The Words: 2433 words total for the day.
My whole family (that currently reside in the house) was ready for a day of laziness today, and I almost didn’t want to write. But that was all the more reason to insist that I get some words in. I shared with my 10-year-old daughter, who’s done much of this year’s NaNo alongside me, that days like this I like to do a stretch of writing, then take a break for something more lazy like reading or watching a show, then do another stretch of writing. So we did that, and a couple of sessions of writing produced a daily count I was happy with.
The Story: I’m quite pleased with how I powered through the section that I was concerned about slowing me down. Not that I love what I wrote, but that I got through it quickly and moved on to something a little less difficult to write. A major villain of the series is setting herself up in the position that allows her to wreak major havoc on the rest of the country. The scene coming next should be a lot easier to write, and then there are only 2 more planned scenes until the end of the draft!
Total word count: 70,594
Enjoy today’s NaNoToon from this day in 2010!
The Cat Who Turned On and Off
by Lilian Jackson Braun
My rating: 5 / 5
Genre: Cozy mystery
Former crime reporter Jim Qwilleran takes on a new challenge–writing something worthy of a cash reward about the much-disdained part of town known as Junktown. When he begins to sniff around the haven for antique dealers, a mystery is already afoot. A beloved dealer has recently fallen and died, but Qwilleran quickly begins to suspect foul play.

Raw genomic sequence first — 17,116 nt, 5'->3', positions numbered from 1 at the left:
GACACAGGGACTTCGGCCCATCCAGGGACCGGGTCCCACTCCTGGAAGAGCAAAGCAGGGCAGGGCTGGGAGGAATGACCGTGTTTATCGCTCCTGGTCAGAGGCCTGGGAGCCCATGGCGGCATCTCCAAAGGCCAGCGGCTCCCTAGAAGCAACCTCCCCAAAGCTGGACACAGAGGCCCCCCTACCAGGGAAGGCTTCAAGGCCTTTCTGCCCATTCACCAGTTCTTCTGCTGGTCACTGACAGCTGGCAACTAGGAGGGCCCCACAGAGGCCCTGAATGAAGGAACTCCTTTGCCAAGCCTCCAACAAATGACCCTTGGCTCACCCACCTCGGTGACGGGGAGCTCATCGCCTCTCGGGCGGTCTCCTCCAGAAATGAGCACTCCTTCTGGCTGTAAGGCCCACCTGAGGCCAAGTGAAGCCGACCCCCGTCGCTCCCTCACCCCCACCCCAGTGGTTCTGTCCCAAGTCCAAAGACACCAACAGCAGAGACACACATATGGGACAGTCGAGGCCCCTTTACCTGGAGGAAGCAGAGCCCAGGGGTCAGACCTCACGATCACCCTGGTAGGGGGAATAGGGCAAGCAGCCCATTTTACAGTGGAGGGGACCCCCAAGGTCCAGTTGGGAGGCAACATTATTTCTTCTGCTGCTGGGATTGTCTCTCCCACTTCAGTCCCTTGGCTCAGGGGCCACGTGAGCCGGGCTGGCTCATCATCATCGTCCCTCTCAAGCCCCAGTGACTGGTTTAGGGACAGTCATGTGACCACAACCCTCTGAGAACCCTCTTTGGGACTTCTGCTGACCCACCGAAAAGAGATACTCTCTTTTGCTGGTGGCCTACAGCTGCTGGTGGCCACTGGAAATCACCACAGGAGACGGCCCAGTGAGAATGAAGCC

This is my favorite so far, finding the trio of Qwill, Koko, and Yum Yum really beginning to feel like a family. The characters are a lot more engaging, the mystery is interesting and a little easier to follow and potentially solve by the reader, and the interactions between man and cats are cute and whimsical.
I felt like Braun really hit her stride with this story (and then stopped writing for 20 years), as Qwill seemed less grumpy and more open to new things. I loved his misunderstanding about Junktown near the beginning of the book. I really appreciated what Yum Yum added to the investigation, considering that she always seems to take a backseat to Koko when it comes to laurels. And there was a character introduced in this book that I’m pretty sure is going to be around later, because her name is very familiar. Other than some of Qwill’s fellow newsmen, no characters have recurred yet, so that’ll be interesting to see in the future.
Overall, this was a nice, quick read, and the best of the first 3 in the series. I would recommend this book for fans of the classic whodunit & cozy mystery genres.
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If you’ve read this book, or read it in the future, feel free to let me know what you think!